The Grade II-listed former school building in Covent Garden, which has also been used as offices for theatre impresario Andrew Lloyd Webber, is to be converted into ‘spacious and luxurious’ apartments
Cllr Sue Vincent: ‘Don’t come again to my ward’. Danny Beales: ‘They should be ashamed’
Published: 19 May, 2016
by RICHARD OSLEY
PLANNERS could barely contain their fury as luxury home developers left the Town Hall with a deal to make a cash payment in return for ditching affordable housing units previously agreed for a prime site in Covent Garden.
Councillors were unrestrained in their criticism as English Rose Estates said it was no longer viable for the four cheaper homes to be included in a redevelopment project in Tower Street, already being marketed as an opportunity to buy “spacious and luxurious” apartments in an “uber-cultural” part of the city.
The company is converting a Grade II-listed former school building which in the past has been used as offices for theatre impresario Andrew Lloyd Webber before he found new headquarters for his Really Useful Group.
After long-drawn-out negotiations, a planning inspector had ordered the council to find a way of getting the stalled scheme back up and running.
This led to an offer from English Rose to pay £500,000 in return for being excused from providing affordable homes, under a system known as “payments in lieu”.
In a split 4-3 vote, the planning committee on Thursday agreed to accept the deal to end the deadlock and get the work started.
The case, however, has left a bitter taste at the Town Hall, and has raised questions as to whether developers should be able to pay their way out of meeting affordable housing expectations in the middle of a city-wide housing crisis.
It has also led to wider discussion as to how to make sure affordable homes are included in central London schemes, with concern that Camden’s mixed-wealth community is under threat if developers only build pricier, private market housing.
Labour councillor Danny Beales said: “The developers have behaved in a quite appalling way. They should be ashamed of themselves in my opinion.”
He said English Rose should offer to open up its figures once the project was complete to show how much profit had been made on the new private market homes.
“I would like to ask the developer why they are so against an outturn (post-construction) review which would be based on fact, and the facts of the profit they make,” he added. “That’s open and honest for the community in Camden and for councillors, to see what profit they genuinely make.”
He told the developer: “Maybe I’m just a naturally sceptical person but to me it rings alarm bells. It suggests that you suspect that maybe you will make more money and this is the way to just get it done quickly behind closed doors without having to deal with the reality of potentially paying more.”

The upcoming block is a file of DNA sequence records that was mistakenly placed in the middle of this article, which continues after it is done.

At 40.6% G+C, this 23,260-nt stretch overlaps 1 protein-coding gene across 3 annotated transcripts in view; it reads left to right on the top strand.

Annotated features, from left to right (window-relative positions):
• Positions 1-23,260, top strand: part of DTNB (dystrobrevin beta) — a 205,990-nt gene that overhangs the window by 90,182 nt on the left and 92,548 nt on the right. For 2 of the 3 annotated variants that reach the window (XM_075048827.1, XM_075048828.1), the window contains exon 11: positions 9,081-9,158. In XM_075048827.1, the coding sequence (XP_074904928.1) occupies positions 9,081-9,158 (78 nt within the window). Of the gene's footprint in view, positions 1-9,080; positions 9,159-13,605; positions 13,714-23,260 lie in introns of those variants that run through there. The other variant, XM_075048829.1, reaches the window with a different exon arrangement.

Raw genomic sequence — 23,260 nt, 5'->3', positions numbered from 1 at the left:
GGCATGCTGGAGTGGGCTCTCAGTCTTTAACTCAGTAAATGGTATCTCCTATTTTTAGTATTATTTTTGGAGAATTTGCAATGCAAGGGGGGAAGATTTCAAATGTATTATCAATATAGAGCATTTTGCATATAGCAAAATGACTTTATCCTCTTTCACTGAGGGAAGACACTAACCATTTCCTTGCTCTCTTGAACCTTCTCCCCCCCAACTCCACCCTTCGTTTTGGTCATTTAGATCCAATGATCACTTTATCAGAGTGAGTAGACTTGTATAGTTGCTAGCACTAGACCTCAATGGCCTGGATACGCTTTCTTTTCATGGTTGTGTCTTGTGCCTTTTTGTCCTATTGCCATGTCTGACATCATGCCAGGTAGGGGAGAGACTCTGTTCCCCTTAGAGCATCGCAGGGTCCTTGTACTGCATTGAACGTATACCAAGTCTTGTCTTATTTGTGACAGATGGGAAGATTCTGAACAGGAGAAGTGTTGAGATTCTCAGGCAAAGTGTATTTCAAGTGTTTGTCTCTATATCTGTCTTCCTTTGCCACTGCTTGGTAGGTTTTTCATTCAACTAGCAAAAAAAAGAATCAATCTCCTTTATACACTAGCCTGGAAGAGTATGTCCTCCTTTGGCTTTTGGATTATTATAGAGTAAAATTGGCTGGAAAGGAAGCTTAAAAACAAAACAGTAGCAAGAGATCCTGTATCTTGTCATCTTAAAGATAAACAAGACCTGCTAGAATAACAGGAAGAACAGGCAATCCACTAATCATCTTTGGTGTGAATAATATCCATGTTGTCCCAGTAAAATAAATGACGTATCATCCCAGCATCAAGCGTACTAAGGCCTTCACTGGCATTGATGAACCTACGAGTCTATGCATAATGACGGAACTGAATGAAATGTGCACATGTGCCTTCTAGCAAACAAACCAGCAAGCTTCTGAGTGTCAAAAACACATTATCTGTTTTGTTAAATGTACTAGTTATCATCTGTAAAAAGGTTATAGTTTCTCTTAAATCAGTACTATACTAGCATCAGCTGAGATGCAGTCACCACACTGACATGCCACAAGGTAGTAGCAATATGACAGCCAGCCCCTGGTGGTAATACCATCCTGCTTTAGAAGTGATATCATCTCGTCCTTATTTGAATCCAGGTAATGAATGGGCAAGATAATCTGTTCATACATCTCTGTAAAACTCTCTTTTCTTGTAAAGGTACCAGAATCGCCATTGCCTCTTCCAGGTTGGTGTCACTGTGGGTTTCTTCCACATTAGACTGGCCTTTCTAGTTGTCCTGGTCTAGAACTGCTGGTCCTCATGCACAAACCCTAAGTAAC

Liberal Democrat councillor Flick Rea told the meeting the council had been backed into a corner, adding: “The sheer meanness means that we get the fuzzy end of the lollipop at the end of the day. This is a real shame that we cannot get four affordable units out of this development. £500,000, it’s not going to buy us a house these days. When I think what they are going to make out of their 22 units I’m absolutely appalled.”
Holborn councillor Sue Vincent said: “I’ve never come across these gentlemen from English Rose before. I hope they don’t come again to my ward.”
Planning chairwoman Heather Johnson said it might make councillors take all developers’ applications with a “pinch of salt” if there was a risk that a “fortnight later they’ll be back saying: ‘Sorry we offered you this but now we can’t do it’”.
A spokesman for English Rose said that the post-construction reviews were normally used in larger developments.
He rejected claims that the company had acted unfairly. It had worked with council officers to agree a deal, rather than fighting the case through the judicial system.
“We chose the route to come to officers and members to agree a scheme at local level which avoided us all going to the High Court,” he told the meeting. The approach is not one of unreasonableness at all. We’ve come to you when we could’ve got judicial relief. We have come to discuss it so it’s an agreeable solution which accords with local and national policy.
“It’s give and take. In this instance, you are guaranteeing yourselves £500,000 against potential zip. If I came forward with a scheme which said nothing was payable, you might end up with nothing. Instead, you are getting £500,000, which is not an inconsequential sum.”
When the application to remove the affordable homes was first submitted, Meredith Whiten, from Covent Garden Community Association, said: “Providing affordable housing is an important policy aim. Providing a mix of housing units for a diverse range of residents – and not simply wealthy residents – is critical to the vibrant and equitable community that has historically existed in Covent Garden.”